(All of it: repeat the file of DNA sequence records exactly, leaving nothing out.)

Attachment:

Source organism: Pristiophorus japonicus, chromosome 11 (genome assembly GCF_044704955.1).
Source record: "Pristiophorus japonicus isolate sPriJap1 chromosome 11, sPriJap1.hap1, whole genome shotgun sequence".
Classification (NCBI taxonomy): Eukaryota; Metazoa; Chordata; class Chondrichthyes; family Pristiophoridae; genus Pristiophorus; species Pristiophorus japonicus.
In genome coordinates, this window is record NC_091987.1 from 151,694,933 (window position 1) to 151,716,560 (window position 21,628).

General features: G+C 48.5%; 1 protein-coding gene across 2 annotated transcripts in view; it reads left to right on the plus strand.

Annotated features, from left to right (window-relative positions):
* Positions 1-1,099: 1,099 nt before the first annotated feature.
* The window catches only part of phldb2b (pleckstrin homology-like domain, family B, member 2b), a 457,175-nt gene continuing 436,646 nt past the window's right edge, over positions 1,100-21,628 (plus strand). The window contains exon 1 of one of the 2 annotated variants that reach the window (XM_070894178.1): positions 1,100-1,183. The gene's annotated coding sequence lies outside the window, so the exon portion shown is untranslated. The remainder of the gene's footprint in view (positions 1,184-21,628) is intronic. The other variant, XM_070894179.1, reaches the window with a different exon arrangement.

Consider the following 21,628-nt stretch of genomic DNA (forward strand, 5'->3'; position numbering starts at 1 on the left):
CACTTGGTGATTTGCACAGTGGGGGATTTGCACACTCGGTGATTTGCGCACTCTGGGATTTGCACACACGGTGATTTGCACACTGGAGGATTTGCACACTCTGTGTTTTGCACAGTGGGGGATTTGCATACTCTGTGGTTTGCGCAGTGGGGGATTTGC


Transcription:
Source organism: Pristiophorus japonicus, chromosome 11 (genome assembly GCF_044704955.1).
Source record: "Pristiophorus japonicus isolate sPriJap1 chromosome 11, sPriJap1.hap1, whole genome shotgun sequence".
Classification (NCBI taxonomy): Eukaryota; Metazoa; Chordata; class Chondrichthyes; family Pristiophoridae; genus Pristiophorus; species Pristiophorus japonicus.
In genome coordinates, this window is record NC_091987.1 from 151,694,933 (window position 1) to 151,716,560 (window position 21,628).

General features: G+C 48.5%; 1 protein-coding gene across 2 annotated transcripts in view; it reads left to right on the plus strand.

Annotated features, from left to right (window-relative positions):
* Positions 1-1,099: 1,099 nt before the first annotated feature.
* The window catches only part of phldb2b (pleckstrin homology-like domain, family B, member 2b), a 457,175-nt gene continuing 436,646 nt past the window's right edge, over positions 1,100-21,628 (plus strand). The window contains exon 1 of one of the 2 annotated variants that reach the window (XM_070894178.1): positions 1,100-1,183. The gene's annotated coding sequence lies outside the window, so the exon portion shown is untranslated. The remainder of the gene's footprint in view (positions 1,184-21,628) is intronic. The other variant, XM_070894179.1, reaches the window with a different exon arrangement.

Consider the following 21,628-nt stretch of genomic DNA (forward strand, 5'->3'; position numbering starts at 1 on the left):
CACTTGGTGATTTGCACAGTGGGGGATTTGCACACTCGGTGATTTGCGCACTCTGGGATTTGCACACACGGTGATTTGCACACTGGAGGATTTGCACACTCTGTGTTTTGCACAGTGGGGGATTTGCATACTCTGTGGTTTGCGCAGTGGGGGATTTGC